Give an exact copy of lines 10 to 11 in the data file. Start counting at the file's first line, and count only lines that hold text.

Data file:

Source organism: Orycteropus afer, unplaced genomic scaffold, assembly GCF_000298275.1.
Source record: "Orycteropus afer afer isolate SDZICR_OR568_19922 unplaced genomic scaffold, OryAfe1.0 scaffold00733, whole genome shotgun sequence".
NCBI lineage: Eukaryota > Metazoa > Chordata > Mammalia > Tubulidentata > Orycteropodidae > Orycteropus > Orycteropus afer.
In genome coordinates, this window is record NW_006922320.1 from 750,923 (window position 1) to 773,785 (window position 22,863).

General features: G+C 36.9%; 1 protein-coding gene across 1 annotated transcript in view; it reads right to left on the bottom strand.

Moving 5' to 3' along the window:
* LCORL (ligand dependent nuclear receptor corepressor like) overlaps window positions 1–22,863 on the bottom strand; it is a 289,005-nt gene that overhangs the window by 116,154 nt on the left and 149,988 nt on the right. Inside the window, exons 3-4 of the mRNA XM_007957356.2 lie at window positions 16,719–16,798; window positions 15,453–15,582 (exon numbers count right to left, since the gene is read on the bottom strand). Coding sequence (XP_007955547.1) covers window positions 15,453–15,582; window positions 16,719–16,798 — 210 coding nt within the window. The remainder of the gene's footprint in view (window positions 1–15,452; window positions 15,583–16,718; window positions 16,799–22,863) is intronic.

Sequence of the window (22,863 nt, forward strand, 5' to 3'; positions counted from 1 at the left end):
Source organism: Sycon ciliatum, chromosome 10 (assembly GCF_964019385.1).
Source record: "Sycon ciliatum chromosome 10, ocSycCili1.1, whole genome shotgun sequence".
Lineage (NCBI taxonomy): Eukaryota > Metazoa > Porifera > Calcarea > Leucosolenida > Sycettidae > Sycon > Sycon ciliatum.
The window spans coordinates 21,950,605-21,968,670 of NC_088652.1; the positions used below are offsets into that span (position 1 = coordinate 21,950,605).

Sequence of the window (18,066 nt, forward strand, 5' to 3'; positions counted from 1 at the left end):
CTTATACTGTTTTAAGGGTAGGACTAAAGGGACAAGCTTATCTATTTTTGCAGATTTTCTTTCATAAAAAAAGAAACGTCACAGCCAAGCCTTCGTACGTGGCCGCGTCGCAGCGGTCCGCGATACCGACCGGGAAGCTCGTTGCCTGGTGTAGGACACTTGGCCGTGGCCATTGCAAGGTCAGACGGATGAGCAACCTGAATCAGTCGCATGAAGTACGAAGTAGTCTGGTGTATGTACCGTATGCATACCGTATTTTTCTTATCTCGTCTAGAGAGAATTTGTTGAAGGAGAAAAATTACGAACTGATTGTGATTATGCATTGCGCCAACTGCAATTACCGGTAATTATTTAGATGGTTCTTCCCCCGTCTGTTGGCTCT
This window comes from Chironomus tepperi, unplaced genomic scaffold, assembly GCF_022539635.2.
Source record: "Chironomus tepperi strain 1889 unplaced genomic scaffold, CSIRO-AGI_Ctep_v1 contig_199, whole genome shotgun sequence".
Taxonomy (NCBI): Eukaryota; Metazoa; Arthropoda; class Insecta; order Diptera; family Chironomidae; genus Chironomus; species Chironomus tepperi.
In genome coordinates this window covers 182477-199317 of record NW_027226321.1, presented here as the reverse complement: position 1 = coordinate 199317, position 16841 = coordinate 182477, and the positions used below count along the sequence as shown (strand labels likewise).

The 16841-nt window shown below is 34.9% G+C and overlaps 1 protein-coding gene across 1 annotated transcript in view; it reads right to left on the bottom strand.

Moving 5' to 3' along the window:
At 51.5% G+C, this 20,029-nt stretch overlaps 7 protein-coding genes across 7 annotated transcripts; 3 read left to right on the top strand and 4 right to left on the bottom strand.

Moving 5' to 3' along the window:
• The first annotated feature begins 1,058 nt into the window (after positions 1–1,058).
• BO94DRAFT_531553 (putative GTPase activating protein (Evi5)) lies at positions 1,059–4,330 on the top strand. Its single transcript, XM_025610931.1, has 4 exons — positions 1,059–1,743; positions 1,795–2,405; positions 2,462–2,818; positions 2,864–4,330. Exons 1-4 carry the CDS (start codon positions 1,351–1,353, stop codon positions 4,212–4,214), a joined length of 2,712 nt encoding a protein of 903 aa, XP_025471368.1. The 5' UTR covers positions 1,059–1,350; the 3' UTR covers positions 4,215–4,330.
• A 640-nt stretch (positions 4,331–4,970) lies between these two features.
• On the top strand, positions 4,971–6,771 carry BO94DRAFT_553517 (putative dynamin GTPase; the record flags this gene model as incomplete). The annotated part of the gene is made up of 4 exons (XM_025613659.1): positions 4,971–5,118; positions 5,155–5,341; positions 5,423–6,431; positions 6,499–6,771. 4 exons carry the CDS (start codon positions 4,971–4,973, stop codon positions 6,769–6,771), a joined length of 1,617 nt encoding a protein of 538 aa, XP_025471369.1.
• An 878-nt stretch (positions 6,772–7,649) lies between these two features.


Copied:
Source record: "Sycon ciliatum chromosome 10, ocSycCili1.1, whole genome shotgun sequence".
Lineage (NCBI taxonomy): Eukaryota > Metazoa > Porifera > Calcarea > Leucosolenida > Sycettidae > Sycon > Sycon ciliatum.